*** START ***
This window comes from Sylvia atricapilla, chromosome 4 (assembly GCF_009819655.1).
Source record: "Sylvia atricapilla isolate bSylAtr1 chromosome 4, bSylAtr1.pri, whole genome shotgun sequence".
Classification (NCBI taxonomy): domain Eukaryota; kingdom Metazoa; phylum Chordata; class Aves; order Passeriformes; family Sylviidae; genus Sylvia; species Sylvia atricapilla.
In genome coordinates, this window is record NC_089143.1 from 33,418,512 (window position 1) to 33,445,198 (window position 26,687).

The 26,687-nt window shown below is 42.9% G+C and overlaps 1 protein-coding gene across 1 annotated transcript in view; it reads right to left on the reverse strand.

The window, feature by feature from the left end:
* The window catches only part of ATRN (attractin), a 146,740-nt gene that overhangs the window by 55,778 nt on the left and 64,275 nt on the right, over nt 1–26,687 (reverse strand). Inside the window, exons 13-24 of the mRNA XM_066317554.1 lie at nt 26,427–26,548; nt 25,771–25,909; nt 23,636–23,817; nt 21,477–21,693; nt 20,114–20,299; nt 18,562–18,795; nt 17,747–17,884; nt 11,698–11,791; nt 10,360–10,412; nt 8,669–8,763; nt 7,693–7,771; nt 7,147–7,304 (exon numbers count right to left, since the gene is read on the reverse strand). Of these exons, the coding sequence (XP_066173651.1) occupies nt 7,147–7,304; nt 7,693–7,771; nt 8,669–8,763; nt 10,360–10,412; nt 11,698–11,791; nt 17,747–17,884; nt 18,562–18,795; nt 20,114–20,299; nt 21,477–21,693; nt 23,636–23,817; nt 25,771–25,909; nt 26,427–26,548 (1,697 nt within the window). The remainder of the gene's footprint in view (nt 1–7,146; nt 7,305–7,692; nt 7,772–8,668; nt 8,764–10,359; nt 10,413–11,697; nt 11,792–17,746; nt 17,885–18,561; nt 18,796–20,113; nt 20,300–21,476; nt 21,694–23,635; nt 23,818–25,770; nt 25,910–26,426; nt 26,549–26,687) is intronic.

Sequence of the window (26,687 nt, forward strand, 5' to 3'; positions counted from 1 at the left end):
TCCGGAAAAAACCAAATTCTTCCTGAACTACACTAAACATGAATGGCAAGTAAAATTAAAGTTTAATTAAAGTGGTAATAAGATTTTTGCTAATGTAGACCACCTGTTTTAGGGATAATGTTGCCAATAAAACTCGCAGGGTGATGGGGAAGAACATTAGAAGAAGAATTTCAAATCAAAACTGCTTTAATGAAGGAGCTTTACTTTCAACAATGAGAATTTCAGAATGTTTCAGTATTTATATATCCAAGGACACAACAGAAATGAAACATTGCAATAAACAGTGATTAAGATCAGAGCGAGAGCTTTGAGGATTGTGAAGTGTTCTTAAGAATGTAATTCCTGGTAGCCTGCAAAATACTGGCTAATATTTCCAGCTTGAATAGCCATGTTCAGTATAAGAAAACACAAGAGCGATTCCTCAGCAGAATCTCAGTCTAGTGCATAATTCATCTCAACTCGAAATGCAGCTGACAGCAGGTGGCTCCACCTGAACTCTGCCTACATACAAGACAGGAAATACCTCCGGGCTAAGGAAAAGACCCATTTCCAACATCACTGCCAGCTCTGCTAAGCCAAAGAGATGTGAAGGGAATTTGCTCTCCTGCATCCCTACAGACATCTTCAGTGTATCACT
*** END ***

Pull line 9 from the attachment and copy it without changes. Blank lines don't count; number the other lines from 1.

TCCGGAAAAAACCAAATTCTTCCTGAACTACACTAAACATGAATGGCAAGTAAAATTAAAGTTTAATTAAAGTGGTAATAAGATTTTTGCTAATGTAGACCACCTGTTTTAGGGATAATGTTGCCAATAAAACTCGCAGGGTGATGGGGAAGAACATTAGAAGAAGAATTTCAAATCAAAACTGCTTTAATGAAGGAGCTTTACTTTCAACAATGAGAATTTCAGAATGTTTCAGTATTTATATATCCAAGGACACAACAGAAATGAAACATTGCAATAAACAGTGATTAAGATCAGAGCGAGAGCTTTGAGGATTGTGAAGTGTTCTTAAGAATGTAATTCCTGGTAGCCTGCAAAATACTGGCTAATATTTCCAGCTTGAATAGCCATGTTCAGTATAAGAAAACACAAGAGCGATTCCTCAGCAGAATCTCAGTCTAGTGCATAATTCATCTCAACTCGAAATGCAGCTGACAGCAGGTGGCTCCACCTGAACTCTGCCTACATACAAGACAGGAAATACCTCCGGGCTAAGGAAAAGACCCATTTCCAACATCACTGCCAGCTCTGCTAAGCCAAAGAGATGTGAAGGGAATTTGCTCTCCTGCATCCCTACAGACATCTTCAGTGTATCACT